Inside The World’s Longest-Running, Most Successful Free Love Commune

“The best way to have strange ass is to be sure the primary woman you’re with is totally gratified and you have her agreement.”

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I recently finished a book I spent four years writing and researching. It’s about one of the most challenging topics I’ve come across yet: Relationships. Specifically, my own complete and abject failure with them.

Most of my books are about the same thing: Finding the problems in my life, doing whatever it takes to solve them, and then sharing the story of that journey with others in the hope that it may help them too.

Here’s the story of one of the more unusual relationship experiments I attempted while exploring if there’s a better way to live than traditional monogamy. This exclusive excerpt was never published in my book, “The Truth: An Eye-Opening Odyssey Through Love Addiction, Sex Addiction, and Extraordinary Relationships”:

Part I: How to Live Together

“Honestly, what’s worked for us is the idea that life is perfect and that I am perfect,” Ilana says. “That’s our philosophy. That’s what binds us together.”

By us, Ilana is referring to the sixty or so members of Lafayette Morehouse just outside San Francisco, one of the country’s oldest and most successful communes. Since its formation in 1962, it has spawned additional Morehouses around the world—and its teachings have been ripped off by countless other sexual and communal movements. I’m in front of a panel consisting of Ilana, Judy, and Colin, all commune members in their forties and fifties.

Lafayette Morehouse was founded as “an experiment in pleasurable group living” by a charismatic former Marine, bouncer, and mob enforcer named Vic Baranco in 1968. Like Father Yod, who led a Los Angeles commune called The Source Family and later died in a hang-gliding accident, Baranco was tough, had likely killed people, harbored rock-star ambitions, and died early.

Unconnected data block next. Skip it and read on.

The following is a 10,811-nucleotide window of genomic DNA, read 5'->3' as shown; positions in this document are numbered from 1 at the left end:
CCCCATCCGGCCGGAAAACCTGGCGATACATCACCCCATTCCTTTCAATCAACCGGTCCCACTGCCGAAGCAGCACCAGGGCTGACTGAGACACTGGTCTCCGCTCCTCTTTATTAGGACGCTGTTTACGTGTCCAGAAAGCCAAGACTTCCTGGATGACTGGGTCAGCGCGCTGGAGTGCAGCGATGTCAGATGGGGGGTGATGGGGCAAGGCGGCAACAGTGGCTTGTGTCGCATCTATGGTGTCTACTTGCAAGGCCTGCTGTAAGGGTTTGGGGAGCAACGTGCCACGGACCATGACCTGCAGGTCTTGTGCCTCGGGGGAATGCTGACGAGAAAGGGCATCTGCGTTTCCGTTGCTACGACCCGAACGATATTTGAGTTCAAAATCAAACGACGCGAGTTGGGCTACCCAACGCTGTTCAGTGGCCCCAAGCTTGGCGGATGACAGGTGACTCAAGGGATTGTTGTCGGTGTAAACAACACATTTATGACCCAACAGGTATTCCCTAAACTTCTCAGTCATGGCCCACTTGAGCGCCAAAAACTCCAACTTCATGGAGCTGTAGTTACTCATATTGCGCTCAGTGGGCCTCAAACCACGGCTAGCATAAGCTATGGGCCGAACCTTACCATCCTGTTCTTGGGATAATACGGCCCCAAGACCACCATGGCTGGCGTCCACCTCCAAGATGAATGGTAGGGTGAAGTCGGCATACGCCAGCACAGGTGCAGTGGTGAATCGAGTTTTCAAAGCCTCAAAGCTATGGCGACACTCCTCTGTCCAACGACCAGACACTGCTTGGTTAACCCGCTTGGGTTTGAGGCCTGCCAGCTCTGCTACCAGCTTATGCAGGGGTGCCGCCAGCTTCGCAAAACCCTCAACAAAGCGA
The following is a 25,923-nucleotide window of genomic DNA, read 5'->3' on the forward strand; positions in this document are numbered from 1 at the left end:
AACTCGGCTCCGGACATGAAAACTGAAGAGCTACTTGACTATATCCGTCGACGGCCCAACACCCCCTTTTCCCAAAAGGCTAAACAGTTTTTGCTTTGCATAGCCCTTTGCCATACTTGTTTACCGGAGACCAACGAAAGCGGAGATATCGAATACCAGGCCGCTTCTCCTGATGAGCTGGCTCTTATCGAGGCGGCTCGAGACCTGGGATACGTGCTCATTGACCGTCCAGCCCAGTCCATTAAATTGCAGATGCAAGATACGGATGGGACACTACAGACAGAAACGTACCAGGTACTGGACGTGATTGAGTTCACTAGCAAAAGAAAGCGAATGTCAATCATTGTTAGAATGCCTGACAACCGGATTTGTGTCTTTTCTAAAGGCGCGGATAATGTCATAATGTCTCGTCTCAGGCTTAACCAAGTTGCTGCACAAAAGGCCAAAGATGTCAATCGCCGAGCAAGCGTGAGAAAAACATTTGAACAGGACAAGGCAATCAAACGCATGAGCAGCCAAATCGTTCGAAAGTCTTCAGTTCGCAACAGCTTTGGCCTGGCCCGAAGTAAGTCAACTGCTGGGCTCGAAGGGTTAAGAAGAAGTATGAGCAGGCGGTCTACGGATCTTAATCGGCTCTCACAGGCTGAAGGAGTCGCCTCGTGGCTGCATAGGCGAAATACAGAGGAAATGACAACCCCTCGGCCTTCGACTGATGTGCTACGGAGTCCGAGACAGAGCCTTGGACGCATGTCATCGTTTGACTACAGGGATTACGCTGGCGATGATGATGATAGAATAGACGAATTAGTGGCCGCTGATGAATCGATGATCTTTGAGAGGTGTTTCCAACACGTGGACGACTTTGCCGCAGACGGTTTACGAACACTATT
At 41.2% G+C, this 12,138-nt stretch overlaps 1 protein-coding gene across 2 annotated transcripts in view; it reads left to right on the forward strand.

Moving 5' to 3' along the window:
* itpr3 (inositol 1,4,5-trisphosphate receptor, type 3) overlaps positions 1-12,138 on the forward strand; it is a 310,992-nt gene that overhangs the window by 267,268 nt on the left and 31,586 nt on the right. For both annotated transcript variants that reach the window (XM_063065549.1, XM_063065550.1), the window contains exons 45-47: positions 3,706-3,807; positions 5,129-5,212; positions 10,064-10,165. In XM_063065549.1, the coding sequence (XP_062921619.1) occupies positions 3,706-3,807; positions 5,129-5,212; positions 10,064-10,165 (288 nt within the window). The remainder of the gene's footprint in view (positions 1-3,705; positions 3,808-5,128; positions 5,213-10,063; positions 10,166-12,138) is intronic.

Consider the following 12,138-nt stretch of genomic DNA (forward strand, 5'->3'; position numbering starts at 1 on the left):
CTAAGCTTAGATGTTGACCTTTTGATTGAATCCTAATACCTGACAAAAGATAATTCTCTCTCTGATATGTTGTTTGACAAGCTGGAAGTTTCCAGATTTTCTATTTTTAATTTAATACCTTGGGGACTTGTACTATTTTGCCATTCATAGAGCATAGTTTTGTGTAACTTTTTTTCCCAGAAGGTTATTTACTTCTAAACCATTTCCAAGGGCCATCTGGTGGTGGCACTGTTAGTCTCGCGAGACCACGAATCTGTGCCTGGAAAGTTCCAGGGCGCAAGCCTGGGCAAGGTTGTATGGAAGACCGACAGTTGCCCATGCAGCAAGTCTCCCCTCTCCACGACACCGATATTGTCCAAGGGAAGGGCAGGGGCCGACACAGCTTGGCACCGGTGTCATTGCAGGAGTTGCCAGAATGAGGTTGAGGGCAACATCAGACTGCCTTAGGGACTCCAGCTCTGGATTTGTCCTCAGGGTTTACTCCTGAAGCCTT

According to former residents, when Vic was around, if someone left the premises for a few hours, he was likely to come back to find someone sleeping with his wife or that he’d been moved to another room. Life was a series of adventures and experiments.

Despite Baranco’s lack of peace-and-love origins— Lafayette Morehouse is probably the only commune with a boxing ring—his group succeeded and prospered harmoniously, long-outliving thousands of other groups who tried.

I found them after voraciously reading the classic books on group living —from fiction like Robert Heinlein’s Stranger in a Strange Land and Robert Rimmer’s The Harrad Experiment to non-fiction like Robert Houriet’s Getting Back Together and Richard Fairfield’s Communes USA.

There was a wide gulf between utopias that writers imagined in their fictional books and the actual ones people created in real life. I studied what made them work (qualities of sharing, temperance, and a work ethic) and what made them fall apart (hostility from neighbors, in-fighting, megalomaniacal leaders, accepting new members indiscriminately).

Then I went in search of still-existing communities. All roads seemed to point to only three that were successful, long-standing, and significant: the Zegg Intentional Community in Germany, the Osho Ashram in India, and, closer to home, Lafayette Morehouse in California.

“I want to get as much information as I can to make things go smoothly when we try out my own group relationship,” I tell the Morehouse triad. “One thing you say now may save the entire group.”

“How brave and deliberate,” says Judy, who has a thin frame, brown bowl cut, and hoop earrings. “A lot of people just hope for the best. This is a much better plan. It’s something we’ve researched for forty-five years.”


“We have a recommendation,” she continues. “It’s called the one-no vote. And the only groups that we have seen that make it, including groups of two, are people who treat each other that way.”

“Can you explain it?” I look at them curiously, clustered together on an old couch, super-heroes of communal living, all almost sharing the same hive mind. They don’t look remarkable or out-of-the-ordinary or alternative in any way. If anything stands out about them, it’s that they seem disconnected from any fad, trend, or style. If I passed them on the street, I’d think they worked in a library with a lax dress code.